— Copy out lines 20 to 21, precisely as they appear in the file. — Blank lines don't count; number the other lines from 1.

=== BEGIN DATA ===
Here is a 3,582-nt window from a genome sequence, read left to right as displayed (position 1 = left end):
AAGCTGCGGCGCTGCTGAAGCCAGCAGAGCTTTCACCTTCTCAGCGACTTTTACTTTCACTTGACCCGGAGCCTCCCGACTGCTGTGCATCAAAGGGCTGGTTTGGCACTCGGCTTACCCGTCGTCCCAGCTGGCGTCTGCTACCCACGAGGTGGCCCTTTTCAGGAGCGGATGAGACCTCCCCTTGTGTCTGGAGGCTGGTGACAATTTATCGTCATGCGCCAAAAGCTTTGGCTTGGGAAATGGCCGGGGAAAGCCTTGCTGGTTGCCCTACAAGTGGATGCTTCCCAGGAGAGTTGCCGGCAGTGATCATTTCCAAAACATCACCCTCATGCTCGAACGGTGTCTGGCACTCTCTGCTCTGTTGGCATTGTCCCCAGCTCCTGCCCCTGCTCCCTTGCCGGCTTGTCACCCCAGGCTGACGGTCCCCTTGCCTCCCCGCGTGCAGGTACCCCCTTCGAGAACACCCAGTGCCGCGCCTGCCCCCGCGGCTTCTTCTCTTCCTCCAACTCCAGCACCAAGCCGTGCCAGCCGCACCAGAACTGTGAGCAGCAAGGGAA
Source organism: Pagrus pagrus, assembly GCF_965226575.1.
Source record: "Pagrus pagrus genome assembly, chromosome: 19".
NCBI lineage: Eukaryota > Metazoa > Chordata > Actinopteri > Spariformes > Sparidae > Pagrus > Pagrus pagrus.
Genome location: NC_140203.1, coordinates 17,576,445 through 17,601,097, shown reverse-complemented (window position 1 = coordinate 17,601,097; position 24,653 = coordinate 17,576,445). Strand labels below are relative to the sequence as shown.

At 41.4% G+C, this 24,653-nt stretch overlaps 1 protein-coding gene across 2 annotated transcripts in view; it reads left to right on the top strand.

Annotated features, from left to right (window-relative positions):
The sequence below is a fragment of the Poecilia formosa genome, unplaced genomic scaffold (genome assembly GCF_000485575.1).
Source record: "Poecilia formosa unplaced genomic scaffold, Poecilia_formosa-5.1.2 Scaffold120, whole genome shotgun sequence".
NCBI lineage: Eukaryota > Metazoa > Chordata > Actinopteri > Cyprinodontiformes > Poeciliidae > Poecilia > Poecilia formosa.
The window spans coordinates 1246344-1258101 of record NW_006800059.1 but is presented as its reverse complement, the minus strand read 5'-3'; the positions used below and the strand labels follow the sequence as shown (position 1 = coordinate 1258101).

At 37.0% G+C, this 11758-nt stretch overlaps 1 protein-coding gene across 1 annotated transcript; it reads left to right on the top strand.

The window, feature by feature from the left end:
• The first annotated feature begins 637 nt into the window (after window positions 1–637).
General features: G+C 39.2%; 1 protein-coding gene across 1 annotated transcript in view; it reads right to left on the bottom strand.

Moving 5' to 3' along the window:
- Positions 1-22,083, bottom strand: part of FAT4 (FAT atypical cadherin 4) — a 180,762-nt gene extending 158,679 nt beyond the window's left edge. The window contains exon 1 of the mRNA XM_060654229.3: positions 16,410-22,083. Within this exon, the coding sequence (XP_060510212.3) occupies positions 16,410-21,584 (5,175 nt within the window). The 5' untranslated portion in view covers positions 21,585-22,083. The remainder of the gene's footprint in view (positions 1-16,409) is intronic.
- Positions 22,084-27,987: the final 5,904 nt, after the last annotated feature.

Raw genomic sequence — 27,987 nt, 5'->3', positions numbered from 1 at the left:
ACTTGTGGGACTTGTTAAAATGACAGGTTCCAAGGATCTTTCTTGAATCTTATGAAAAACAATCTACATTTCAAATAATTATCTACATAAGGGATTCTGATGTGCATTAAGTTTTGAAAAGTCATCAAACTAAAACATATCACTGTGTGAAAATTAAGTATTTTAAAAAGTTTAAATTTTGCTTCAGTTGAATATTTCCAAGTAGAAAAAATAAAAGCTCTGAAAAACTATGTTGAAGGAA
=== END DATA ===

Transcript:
Raw genomic sequence — 27,987 nt, 5'->3', positions numbered from 1 at the left:
ACTTGTGGGACTTGTTAAAATGACAGGTTCCAAGGATCTTTCTTGAATCTTATGAAAAACAATCTACATTTCAAATAATTATCTACATAAGGGATTCTGATGTGCATTAAGTTTTGAAAAGTCATCAAACTAAAACATATCACTGTGTGAAAATTAAGTATTTTAAAAAGTTTAAATTTTGCTTCAGTTGAATATTTCCAAGTAGAAAAAATAAAAGCTCTGAAAAACTATGTTGAAGGAA